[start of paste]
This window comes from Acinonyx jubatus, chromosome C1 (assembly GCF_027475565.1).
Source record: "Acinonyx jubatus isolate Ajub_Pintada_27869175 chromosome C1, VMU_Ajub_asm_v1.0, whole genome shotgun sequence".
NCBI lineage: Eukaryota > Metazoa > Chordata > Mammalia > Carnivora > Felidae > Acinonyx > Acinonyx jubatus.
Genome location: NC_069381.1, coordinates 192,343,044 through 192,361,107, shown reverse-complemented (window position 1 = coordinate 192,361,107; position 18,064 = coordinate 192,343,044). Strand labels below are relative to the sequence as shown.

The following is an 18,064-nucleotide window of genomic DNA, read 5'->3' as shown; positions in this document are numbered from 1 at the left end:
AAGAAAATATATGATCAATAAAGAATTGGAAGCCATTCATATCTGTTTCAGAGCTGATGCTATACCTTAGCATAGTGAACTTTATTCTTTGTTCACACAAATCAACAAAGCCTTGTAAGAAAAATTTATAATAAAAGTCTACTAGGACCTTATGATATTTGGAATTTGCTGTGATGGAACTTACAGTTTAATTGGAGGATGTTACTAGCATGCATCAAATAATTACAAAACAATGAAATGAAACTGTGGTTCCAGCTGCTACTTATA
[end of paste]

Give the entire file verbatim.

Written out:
This window comes from Acinonyx jubatus, chromosome C1 (assembly GCF_027475565.1).
Source record: "Acinonyx jubatus isolate Ajub_Pintada_27869175 chromosome C1, VMU_Ajub_asm_v1.0, whole genome shotgun sequence".
NCBI lineage: Eukaryota > Metazoa > Chordata > Mammalia > Carnivora > Felidae > Acinonyx > Acinonyx jubatus.
Genome location: NC_069381.1, coordinates 192,343,044 through 192,361,107, shown reverse-complemented (window position 1 = coordinate 192,361,107; position 18,064 = coordinate 192,343,044). Strand labels below are relative to the sequence as shown.

The following is an 18,064-nucleotide window of genomic DNA, read 5'->3' as shown; positions in this document are numbered from 1 at the left end:
AAGAAAATATATGATCAATAAAGAATTGGAAGCCATTCATATCTGTTTCAGAGCTGATGCTATACCTTAGCATAGTGAACTTTATTCTTTGTTCACACAAATCAACAAAGCCTTGTAAGAAAAATTTATAATAAAAGTCTACTAGGACCTTATGATATTTGGAATTTGCTGTGATGGAACTTACAGTTTAATTGGAGGATGTTACTAGCATGCATCAAATAATTACAAAACAATGAAATGAAACTGTGGTTCCAGCTGCTACTTATA